Listen up!

 

Yesterday morning, long before anybody else arrived in Church, I let myself into the Church and spent a bit of time in thought and in prayer.  During this time, I picked up my copy of the rule of Benedict (as you do) the rules of the Benedictine monks.  It was the very first word of the first rule that lept off the page at me;

Listen

As the rule expands, he goes on to say;

Before you start anything new, listen.

(my translation)

I found myself reflecting on the story of the boy Samuel in the temple. He is settled down for bed and hears a voice calling him so, he rushes to Eli’s side.  After several time of this happening, the penny drops for Eli and he realises that it is God speaking and says to Samuel when you hear the voice again say;

“speak Lord for your servant is listening”

(1 Samuel 3 vs. 9)

It’s been commented upon many times that in our prayer lives we often change it to “listen Lord your servant is speaking”.  It really struck me how Benedict began his rule with such a profound instruction.  Listen.

I believe many of us struggle with hearing. 

In a physical sense, the gift of hearing, of being able to listen, is something that we don’t fully appreciate until our hearing starts to fail.  Being “a bit mutton” has been turned into a bit of a joke.  Many deaf people end up feeling isolated and lonely trapped in a world where they just cannot participate to the fullest extent.  Those of us who can hear, cannot begin to understand the frustration that many deaf people feel maybe it comes from taking our hearing for granted, in fact, we often choose not to hear.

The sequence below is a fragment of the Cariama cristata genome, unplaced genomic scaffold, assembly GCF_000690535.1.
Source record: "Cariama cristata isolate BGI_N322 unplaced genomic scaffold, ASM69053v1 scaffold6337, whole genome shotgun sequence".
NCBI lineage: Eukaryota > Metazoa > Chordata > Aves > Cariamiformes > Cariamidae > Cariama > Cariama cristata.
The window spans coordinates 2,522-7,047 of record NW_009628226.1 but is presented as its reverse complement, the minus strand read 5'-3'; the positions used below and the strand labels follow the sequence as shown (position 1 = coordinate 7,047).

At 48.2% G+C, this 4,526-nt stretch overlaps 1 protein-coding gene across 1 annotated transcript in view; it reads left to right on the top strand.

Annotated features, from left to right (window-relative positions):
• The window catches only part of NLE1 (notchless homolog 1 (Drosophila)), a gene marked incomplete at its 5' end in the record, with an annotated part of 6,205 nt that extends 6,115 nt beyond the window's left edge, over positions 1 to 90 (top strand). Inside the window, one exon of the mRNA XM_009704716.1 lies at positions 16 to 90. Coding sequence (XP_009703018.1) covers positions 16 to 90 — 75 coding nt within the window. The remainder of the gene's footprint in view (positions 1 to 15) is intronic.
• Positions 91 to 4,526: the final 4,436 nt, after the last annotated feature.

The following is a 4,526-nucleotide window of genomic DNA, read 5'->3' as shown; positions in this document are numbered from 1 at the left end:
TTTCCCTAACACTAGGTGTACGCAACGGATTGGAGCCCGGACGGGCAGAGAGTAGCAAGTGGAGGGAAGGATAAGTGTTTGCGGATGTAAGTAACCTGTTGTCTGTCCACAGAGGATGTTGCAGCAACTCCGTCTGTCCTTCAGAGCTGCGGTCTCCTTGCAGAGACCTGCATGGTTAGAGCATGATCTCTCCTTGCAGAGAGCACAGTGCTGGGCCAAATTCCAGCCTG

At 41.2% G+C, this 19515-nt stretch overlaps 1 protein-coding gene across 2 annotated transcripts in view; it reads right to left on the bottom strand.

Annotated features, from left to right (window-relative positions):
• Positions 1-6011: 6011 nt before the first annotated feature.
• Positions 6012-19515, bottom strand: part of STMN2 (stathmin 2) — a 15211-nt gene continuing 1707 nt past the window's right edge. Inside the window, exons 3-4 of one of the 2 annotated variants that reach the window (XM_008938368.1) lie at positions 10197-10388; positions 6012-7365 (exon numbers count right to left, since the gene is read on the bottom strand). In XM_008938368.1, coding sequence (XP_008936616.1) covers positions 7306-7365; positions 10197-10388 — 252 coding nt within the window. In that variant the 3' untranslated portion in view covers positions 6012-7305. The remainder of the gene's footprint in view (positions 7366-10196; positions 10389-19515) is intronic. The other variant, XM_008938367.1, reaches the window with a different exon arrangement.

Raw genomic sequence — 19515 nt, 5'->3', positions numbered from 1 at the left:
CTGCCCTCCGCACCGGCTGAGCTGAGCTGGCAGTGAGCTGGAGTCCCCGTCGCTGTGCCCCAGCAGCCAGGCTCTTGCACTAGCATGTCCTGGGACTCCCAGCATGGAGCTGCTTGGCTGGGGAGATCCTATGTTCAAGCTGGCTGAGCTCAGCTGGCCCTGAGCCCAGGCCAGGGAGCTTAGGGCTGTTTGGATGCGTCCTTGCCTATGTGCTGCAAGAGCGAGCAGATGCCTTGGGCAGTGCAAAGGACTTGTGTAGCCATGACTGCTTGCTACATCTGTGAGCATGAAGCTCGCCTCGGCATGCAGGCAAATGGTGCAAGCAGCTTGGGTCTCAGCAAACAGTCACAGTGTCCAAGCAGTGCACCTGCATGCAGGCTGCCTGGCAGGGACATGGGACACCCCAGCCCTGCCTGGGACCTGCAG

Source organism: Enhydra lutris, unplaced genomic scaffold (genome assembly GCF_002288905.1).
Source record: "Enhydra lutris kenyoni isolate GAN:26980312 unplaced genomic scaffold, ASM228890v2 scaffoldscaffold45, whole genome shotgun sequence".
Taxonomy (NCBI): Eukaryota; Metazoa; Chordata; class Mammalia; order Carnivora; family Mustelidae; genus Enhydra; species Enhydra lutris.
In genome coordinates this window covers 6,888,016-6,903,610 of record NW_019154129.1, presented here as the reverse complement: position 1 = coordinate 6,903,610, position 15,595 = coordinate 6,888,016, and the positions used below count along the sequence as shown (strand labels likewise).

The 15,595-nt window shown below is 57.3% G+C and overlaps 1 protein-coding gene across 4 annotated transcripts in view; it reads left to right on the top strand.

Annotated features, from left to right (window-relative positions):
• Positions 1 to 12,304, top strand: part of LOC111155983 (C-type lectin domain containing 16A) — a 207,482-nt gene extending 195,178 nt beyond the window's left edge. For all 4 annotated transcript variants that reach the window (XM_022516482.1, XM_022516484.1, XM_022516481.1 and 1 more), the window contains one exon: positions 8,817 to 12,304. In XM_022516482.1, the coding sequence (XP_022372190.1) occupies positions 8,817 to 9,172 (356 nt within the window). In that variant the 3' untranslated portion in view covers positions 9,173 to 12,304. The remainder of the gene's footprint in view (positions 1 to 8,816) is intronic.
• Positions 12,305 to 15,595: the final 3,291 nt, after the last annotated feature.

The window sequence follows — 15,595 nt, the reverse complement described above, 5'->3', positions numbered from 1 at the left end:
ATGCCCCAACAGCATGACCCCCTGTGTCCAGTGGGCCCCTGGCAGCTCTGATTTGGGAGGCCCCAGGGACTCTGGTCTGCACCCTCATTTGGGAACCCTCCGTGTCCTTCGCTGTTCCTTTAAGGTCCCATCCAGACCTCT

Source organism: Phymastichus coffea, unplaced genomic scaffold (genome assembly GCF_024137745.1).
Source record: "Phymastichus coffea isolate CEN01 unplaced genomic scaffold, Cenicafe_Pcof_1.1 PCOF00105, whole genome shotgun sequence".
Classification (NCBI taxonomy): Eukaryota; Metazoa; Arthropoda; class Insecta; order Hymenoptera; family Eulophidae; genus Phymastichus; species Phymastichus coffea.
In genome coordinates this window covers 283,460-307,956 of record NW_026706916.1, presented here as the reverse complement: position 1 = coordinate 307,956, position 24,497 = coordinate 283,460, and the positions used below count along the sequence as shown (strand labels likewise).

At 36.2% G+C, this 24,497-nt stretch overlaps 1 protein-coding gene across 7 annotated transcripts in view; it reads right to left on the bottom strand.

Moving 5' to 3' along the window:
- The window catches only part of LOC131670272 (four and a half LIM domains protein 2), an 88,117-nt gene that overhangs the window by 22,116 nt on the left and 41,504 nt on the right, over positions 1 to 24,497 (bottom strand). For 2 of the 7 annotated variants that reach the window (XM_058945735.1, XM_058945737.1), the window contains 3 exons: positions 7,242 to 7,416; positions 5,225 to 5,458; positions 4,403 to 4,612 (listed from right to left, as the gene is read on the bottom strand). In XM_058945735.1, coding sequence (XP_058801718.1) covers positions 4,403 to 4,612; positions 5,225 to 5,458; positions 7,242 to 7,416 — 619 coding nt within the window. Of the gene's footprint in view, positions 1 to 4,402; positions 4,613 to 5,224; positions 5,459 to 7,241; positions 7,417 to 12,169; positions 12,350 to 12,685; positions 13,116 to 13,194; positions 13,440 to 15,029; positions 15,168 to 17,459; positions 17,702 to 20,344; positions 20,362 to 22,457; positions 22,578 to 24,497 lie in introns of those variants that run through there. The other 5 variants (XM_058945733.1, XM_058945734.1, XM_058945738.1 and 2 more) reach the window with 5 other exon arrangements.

There is a background noise of life, chatter, traffic and the music.  For many years we lived in a place called Wednesbury which is just off the M6, the background rumble of the traffic was a constant to the point where we no longer heard it.  I remember, one night, getting up to the bathroom.  It was really strange.  I felt quite spooked and I couldn’t quite put my finger on why.  It was only after a while I realised, there was no traffic.  No background hum from the M6. I found out in the morning that there had been an accident and police had closed the motorway.

Listening.  Really listening, is one of the hardest things that we can learn to do but it is also one of the most precious gifts that we can give to another.